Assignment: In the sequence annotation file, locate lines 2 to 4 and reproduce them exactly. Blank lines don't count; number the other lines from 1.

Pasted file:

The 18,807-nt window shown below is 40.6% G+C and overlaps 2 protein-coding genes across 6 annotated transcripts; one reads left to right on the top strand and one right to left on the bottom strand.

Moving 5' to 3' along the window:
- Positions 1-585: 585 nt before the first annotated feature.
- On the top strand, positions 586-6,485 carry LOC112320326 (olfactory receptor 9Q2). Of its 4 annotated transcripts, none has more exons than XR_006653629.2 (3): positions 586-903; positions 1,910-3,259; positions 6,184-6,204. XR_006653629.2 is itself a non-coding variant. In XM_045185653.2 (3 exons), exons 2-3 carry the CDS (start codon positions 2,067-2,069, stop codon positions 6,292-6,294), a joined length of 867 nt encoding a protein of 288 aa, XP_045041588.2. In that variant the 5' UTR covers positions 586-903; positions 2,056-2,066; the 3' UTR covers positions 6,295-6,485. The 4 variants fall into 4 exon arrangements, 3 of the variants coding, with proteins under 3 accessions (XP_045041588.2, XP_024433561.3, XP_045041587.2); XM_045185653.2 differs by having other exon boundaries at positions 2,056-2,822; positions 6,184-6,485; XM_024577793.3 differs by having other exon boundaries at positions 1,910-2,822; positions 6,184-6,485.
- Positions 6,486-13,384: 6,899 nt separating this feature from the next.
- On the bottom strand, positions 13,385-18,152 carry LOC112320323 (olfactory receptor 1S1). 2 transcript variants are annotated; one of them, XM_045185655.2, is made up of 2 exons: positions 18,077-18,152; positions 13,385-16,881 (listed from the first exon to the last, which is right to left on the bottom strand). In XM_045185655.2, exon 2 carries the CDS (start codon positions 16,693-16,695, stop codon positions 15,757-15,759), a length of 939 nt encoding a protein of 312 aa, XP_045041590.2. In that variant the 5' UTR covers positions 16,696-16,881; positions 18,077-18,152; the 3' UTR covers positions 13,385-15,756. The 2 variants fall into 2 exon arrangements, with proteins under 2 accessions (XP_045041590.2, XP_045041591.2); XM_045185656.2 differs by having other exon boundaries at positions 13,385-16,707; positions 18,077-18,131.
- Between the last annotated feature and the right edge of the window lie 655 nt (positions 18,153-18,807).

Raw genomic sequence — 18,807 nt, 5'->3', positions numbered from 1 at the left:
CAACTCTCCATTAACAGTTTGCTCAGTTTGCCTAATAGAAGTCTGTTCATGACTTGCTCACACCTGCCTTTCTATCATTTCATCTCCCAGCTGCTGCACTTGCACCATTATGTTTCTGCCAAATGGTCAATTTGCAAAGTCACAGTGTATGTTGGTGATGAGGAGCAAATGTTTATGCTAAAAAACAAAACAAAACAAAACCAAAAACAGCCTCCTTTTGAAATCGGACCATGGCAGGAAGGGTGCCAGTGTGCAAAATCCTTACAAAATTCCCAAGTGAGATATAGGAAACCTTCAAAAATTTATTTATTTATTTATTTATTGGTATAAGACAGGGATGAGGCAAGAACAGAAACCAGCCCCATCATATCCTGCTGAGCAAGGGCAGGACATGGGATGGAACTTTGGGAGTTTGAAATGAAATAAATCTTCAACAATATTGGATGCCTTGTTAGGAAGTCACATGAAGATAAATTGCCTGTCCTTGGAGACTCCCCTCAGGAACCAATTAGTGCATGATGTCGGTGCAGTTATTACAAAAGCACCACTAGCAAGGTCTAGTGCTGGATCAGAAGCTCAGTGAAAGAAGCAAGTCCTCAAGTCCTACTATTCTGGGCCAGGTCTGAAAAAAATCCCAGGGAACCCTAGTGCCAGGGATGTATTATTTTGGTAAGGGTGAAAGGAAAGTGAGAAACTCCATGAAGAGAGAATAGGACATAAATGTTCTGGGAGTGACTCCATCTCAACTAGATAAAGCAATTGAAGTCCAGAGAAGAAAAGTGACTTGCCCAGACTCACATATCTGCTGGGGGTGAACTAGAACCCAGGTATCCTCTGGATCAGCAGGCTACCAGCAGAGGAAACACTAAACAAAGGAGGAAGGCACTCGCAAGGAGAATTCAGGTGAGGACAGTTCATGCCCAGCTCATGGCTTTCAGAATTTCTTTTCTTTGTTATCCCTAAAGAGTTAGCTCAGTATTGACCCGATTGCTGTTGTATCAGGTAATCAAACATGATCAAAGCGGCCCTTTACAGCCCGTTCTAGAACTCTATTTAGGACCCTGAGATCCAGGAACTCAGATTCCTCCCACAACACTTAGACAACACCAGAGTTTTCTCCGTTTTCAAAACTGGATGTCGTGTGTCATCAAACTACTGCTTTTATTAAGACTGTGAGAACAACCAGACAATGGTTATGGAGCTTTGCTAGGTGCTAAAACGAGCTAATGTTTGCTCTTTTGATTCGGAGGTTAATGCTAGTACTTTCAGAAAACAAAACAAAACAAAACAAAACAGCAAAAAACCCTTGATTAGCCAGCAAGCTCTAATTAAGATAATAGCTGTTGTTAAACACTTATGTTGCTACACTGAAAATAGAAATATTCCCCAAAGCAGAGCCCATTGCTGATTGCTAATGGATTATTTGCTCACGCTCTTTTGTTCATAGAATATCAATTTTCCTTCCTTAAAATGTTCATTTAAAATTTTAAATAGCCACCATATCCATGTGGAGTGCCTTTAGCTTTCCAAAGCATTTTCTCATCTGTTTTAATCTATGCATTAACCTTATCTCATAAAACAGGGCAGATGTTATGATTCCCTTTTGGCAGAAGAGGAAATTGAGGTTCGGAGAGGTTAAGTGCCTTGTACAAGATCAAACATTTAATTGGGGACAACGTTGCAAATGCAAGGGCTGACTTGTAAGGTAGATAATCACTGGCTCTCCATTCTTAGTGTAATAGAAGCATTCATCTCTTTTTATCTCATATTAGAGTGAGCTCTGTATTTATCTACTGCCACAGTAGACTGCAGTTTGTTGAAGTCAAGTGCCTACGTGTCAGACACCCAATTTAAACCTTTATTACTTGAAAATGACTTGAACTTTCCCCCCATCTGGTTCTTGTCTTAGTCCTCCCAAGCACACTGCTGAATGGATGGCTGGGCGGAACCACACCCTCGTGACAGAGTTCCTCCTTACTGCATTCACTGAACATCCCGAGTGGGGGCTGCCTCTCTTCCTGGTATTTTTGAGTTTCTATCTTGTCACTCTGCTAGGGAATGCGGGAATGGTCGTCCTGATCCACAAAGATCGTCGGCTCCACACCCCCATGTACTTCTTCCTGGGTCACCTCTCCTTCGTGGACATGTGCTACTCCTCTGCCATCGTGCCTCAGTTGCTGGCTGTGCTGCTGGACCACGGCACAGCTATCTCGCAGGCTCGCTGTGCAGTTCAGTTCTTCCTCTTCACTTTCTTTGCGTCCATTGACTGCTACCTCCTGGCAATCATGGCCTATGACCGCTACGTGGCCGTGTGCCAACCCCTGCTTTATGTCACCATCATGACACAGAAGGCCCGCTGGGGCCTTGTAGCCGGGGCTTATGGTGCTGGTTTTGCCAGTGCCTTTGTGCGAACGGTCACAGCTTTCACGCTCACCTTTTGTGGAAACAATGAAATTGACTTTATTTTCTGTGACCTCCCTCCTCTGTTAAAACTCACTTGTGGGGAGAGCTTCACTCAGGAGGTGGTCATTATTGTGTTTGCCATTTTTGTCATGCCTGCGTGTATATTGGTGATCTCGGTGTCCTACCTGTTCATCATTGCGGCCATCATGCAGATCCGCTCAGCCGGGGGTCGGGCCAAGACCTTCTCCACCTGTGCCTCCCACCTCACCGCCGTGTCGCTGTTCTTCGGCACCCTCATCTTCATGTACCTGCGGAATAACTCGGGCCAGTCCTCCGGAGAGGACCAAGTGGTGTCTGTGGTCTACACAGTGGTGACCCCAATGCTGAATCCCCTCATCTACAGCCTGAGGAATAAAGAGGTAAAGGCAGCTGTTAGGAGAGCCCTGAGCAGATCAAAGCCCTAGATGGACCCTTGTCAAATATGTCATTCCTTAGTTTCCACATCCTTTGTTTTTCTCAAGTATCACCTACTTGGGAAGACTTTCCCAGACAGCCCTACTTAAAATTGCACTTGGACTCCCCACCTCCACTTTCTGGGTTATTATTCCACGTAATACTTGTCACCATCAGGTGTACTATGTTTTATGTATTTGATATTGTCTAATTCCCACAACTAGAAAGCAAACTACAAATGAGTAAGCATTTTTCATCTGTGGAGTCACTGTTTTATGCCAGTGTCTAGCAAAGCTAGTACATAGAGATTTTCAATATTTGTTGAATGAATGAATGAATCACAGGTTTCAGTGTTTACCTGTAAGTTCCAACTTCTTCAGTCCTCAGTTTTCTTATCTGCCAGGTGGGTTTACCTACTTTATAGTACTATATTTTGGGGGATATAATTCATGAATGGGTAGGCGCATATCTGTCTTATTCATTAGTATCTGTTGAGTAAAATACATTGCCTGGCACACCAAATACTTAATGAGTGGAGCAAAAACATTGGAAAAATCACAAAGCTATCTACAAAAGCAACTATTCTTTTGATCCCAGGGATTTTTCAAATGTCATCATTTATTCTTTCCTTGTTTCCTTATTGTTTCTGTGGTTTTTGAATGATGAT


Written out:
Moving 5' to 3' along the window:
- Positions 1-585: 585 nt before the first annotated feature.
- On the top strand, positions 586-6,485 carry LOC112320326 (olfactory receptor 9Q2). Of its 4 annotated transcripts, none has more exons than XR_006653629.2 (3): positions 586-903; positions 1,910-3,259; positions 6,184-6,204. XR_006653629.2 is itself a non-coding variant. In XM_045185653.2 (3 exons), exons 2-3 carry the CDS (start codon positions 2,067-2,069, stop codon positions 6,292-6,294), a joined length of 867 nt encoding a protein of 288 aa, XP_045041588.2. In that variant the 5' UTR covers positions 586-903; positions 2,056-2,066; the 3' UTR covers positions 6,295-6,485. The 4 variants fall into 4 exon arrangements, 3 of the variants coding, with proteins under 3 accessions (XP_045041588.2, XP_024433561.3, XP_045041587.2); XM_045185653.2 differs by having other exon boundaries at positions 2,056-2,822; positions 6,184-6,485; XM_024577793.3 differs by having other exon boundaries at positions 1,910-2,822; positions 6,184-6,485.